From: David Abrahams (dave_at_[hidden])
Date: 2002-09-16 17:00:55
From: "Peter Dimov" <pdimov_at_[hidden]>
> > > The italicized/bracketed notes are mostly for my own use, although
> > > they might be of interest to others as well. A dedicated "future
> > > directions" section simply will not work.
> > Why not?
> Because to keep a separate section in sync requires more effort, and I
> that I'll unavoidably let it decay over time. Fact of life. The notes are
> easy enough to maintain so they'll stay reasonably current and relevant.
> Without them I tend to use flying pieces of paper that often mysteriously
I know what you mean. When my windows are open my office is so windy I
can't keep track of anything!
> > > > - A parenthesized note mentions "A free function shared_from_this"
> > > > which I don't see documented anywhere else. Why "from_this"? Is
> > > > there something special about a this pointer in this case? And how
> > > > is that different from shared_ptr<T>(x)?
> > >
> > > shared_from_this is not yet official. It is supposed to be called
> > > only from within a member function
> > Why? What's special about being within a member function?
> Nothing in particular; this is simply the intent of shared_from_this, it
> solves the specific "how do I obtain a shared_ptr from this" problem.
I would prefer "shared_from_raw", since it can just as legitimately be used
outside a member function.
> > > > - I think "use_count_is_zero" is an unintuitive name for that
> > > > exception. IMO it should be something like "no_shared_object" or
> > > > "shared_object_deleted"... or something.
> > >
> > > I've never been good at intuitive naming.
> > Can we have a discussion of what a good name might be before this gets
> > too solid? Or is it already too solid?
> I don't mind seeing use_count_is_zero renamed if this is what you ask;
> whether the name is "too solid" depends on how many people are already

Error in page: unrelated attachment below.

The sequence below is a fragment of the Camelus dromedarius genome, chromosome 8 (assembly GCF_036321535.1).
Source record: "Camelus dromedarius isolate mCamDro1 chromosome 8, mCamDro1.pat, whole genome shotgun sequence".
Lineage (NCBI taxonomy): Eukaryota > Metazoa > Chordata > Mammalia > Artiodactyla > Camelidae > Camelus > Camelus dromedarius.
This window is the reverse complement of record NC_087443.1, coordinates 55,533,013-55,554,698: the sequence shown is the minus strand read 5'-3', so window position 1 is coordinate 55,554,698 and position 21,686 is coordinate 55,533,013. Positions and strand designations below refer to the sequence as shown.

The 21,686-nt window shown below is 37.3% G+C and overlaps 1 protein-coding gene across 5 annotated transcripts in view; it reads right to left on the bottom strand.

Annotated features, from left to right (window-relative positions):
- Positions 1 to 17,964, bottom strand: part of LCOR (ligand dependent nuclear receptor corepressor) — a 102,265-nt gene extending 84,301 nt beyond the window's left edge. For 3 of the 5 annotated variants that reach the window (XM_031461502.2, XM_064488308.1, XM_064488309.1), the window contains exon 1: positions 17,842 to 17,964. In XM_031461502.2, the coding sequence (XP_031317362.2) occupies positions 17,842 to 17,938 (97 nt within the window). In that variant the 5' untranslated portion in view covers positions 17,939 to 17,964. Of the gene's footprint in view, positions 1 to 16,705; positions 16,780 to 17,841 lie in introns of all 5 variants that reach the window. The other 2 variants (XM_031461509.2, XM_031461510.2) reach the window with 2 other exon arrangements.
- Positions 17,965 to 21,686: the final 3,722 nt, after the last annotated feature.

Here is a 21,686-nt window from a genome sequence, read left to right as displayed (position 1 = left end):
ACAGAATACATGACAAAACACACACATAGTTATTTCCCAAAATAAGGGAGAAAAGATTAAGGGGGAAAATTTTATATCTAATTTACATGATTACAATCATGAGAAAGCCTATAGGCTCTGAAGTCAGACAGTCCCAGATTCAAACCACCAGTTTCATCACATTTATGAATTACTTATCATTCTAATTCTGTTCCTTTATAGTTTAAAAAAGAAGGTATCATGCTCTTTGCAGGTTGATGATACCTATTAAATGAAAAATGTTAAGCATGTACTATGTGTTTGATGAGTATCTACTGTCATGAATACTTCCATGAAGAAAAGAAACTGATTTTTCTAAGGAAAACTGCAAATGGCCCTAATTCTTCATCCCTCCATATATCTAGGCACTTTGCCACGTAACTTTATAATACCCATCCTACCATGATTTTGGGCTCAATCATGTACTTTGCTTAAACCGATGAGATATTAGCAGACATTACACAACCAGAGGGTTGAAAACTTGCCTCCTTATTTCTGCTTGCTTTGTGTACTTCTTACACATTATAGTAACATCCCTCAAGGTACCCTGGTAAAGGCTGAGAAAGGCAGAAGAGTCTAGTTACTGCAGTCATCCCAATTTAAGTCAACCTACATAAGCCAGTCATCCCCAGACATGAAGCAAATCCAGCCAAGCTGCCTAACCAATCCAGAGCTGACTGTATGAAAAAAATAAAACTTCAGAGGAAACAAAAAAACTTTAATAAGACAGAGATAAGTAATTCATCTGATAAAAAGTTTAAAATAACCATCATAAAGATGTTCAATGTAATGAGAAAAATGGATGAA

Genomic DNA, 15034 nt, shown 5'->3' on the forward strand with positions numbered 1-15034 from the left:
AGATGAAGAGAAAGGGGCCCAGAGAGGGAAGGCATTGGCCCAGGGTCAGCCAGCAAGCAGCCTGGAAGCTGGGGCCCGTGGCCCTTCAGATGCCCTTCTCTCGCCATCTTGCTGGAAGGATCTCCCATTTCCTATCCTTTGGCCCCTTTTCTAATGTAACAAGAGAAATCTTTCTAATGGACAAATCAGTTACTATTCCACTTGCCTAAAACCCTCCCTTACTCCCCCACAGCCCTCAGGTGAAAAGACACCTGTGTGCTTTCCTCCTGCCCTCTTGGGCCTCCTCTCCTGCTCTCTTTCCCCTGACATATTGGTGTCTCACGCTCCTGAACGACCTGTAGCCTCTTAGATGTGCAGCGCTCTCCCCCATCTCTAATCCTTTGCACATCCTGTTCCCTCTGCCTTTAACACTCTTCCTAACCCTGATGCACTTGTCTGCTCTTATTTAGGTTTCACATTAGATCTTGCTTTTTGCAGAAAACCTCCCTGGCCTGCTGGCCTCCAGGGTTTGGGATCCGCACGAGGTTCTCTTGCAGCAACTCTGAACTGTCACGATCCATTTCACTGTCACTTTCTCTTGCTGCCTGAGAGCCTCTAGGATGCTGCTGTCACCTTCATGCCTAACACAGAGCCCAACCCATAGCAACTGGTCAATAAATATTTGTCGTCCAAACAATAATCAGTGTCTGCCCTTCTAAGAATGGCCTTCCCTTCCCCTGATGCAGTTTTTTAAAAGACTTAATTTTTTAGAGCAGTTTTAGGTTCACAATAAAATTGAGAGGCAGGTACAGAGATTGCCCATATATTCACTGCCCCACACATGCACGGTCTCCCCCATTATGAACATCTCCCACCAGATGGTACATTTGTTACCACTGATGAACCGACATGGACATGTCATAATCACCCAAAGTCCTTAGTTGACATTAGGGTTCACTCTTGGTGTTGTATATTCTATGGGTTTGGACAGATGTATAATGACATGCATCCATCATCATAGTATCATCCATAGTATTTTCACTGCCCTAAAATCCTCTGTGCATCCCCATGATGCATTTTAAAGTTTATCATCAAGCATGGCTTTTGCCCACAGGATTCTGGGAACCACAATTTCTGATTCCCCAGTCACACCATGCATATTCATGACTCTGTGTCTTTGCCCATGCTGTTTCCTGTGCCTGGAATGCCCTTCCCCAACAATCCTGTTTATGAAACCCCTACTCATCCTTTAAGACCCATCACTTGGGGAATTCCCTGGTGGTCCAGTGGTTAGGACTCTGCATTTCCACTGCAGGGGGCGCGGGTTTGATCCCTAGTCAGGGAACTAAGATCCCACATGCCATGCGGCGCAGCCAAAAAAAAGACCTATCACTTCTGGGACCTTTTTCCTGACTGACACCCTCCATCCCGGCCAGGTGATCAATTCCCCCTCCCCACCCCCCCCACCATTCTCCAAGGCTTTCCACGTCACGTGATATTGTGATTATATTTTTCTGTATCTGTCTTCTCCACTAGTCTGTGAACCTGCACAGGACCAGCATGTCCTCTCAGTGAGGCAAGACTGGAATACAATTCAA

> it, of course. It's a relatively new feature; perhaps not much code
> on it yet.
FWIW, in Python, you get this:
>>> y = weakref.proxy(x)
<__main__.X instance at 0x00938B88>
>>> del x
Traceback (most recent call last):
File "<stdin>", line 1, in ?
ReferenceError: weakly-referenced object no longer exists
So maybe dangling_weak_reference is the best name?
> > > Pass by value should be safe. shared_ptr is supposed to be as
> > > thread-safe as an int.
> > I know that it's /supposed/ to be. The question has to do with the
> > mechanism for starting threads. I have *no* idea how this stuff works
> > in practice, so there may be no worry. However, imagine that it uses
> > something like the way I remember fork() works. If I recall correctly,
> > when you fork() you may get a second copy of your function using the
> > same memory image. If the shared_ptr was passed by-value into the
> > function calling fork, there would be a race condition because one
> > copy of the function would be trying to destroy the shared_ptr on
> > exit, while the other one would be trying to read it.
> I think that the scenario you are describing isn't allowed, as threads
> share memory.
I don't understand your remark. The scenario I describe is caused by
precisely this fact. It seems to me that either thread startup takes no
parameters at all, or at *some* point the starter and startee will have to
be holding references to the same shared_ptr.
David Abrahams * Boost Consulting
dave_at_[hidden] * http://www.boost-consulting.com
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